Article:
CTUL Festival for Justice
Community celebrates a year of victories with retail cleaning workers in the Twin Cities
Last Sunday, on October 16th, over 400 people came out for the Festival for Justice to enjoy an afternoon of Zumba, salsa, and lots of live music from B.U.G.S., Guante, Mayda, Brass Kings, and Grant Hart of Husker Du.
Latin Flavor leading Zumba with participants of the Festival
At the opening of the Festival, Mario Colloly welcomed everyone, explaining: “Today we gather with the broader community to celebrate the changes we have made in the retail cleaning industry so far, and discuss future steps we will take to ensure fair wages and working conditions for all workers. We have recovered an estimated $50,000 in unpaid wages and damages for retail cleaning workers across the industry, we have ended the illegal practice of wage deductions from workers’ paychecks at two cleaning companies, and many retail cleaners are reporting the first wage increases they’ve seen after years of declining wages and working conditions!”
CTUL members Nico, Elmer and Gerania at the welcoming table
Several special guests joined us at the festival, including U.S. Representative Keith Ellison and State Senator Patricia Torres-Ray.
“We came together and stood up against corporate abuse and exploitation…and we need to keep doing this because before we get justice, we’re gonna have to do this a lot more!” U.S. Representative Keith Ellison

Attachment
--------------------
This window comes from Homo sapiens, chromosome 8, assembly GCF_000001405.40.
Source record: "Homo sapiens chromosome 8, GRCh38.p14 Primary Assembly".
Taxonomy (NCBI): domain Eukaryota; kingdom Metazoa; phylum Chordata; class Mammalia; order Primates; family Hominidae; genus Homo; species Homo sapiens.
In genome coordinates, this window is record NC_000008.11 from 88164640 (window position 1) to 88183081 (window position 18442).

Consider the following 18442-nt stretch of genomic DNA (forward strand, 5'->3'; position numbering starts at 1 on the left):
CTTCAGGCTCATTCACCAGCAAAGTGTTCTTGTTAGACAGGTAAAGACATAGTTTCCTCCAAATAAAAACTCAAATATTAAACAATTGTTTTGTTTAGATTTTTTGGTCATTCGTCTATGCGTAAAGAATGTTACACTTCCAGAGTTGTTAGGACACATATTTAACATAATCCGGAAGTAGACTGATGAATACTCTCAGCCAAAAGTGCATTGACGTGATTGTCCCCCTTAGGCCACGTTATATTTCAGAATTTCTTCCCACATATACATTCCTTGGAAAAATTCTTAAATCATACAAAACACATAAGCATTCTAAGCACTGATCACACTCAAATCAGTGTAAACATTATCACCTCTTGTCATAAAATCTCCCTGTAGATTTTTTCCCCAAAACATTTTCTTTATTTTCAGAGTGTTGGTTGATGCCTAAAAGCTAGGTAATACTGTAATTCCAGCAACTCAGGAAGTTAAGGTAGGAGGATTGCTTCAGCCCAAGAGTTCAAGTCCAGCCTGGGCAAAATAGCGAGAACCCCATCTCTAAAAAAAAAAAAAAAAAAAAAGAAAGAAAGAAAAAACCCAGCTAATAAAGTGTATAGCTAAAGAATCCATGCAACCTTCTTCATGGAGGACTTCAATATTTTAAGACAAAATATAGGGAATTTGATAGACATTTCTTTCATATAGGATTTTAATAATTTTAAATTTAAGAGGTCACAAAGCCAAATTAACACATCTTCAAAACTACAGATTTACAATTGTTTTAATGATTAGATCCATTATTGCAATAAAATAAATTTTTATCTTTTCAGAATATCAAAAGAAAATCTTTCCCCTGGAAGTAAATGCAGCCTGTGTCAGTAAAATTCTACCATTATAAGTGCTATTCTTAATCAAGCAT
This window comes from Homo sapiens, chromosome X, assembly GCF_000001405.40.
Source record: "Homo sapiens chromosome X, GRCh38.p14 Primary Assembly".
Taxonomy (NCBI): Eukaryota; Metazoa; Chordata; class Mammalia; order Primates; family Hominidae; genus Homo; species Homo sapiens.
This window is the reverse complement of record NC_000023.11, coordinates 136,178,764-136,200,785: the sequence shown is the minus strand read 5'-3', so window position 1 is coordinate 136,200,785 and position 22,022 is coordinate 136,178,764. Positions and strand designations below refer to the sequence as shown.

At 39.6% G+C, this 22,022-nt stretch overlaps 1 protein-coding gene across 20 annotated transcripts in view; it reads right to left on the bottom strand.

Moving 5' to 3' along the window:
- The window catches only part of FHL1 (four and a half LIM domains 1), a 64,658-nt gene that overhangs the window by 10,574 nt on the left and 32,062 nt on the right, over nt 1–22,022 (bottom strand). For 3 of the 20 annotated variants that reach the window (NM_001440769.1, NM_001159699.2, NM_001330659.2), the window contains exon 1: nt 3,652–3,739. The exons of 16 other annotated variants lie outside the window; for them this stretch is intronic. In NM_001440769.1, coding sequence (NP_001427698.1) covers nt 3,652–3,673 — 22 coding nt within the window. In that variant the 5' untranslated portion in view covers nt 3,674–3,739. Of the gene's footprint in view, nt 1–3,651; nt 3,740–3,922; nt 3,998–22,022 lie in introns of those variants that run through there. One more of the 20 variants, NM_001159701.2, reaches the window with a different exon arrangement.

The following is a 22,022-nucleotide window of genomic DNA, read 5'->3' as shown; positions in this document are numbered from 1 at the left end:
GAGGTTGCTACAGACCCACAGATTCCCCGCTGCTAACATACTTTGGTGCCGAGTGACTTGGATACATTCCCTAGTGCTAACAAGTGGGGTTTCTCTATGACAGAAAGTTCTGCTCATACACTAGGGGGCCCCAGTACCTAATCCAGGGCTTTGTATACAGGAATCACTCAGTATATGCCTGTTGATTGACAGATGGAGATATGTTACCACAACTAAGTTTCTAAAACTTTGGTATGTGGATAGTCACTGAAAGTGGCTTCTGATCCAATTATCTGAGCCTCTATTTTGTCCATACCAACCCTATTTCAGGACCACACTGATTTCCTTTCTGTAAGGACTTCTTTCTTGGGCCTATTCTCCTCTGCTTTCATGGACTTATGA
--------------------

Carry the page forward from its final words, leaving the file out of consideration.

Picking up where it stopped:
“It is important to note that this year, Take Action Minnesota will award CTUL with the Progressive Leadership Award. I will be there. I will have a table there and I hope you will join me,” State Senator Patricia Torres-Ray.
Participants in the event signed pledge cards declaring that they would spend their money in stores that followed in line with their values of justice and dignity for all. Each person wrote down how much money they spend in groceries per week and committed that “My money will follow my values.” At the festival, CTUL and allies aggregated $250,000 in buying power committed these principles.
At the end, Veronica read a statement of solidarity with CTUL from the Indigo Girls. Check out some photos from the event as well as the statement from the Indigo Girls below.
Click here to check out a short video of the salsa dancing class at the Festival for Justice
Guante…check out this video of “No Capes”, one of the songs Guante sang at the Festival
Grant Hart from Husker Du
Statement of Solidarity from Indigo Girls:
“Indigo Girls stand in solidarity with the CTUL and the Campaign for Justice in Retail Cleaning. We recognize that the workers who do the backbreaking labor of cleaning the stores that we all shop in deserve better working conditions, benefits and a living wage. We applaud CTUL’s efforts and the victories they have achieved thus far and hope it will lead the way to stronger and fairer policies from all large retail chains. Si Se Puede!” Amy Ray & Emily Saliers,Indigo Girls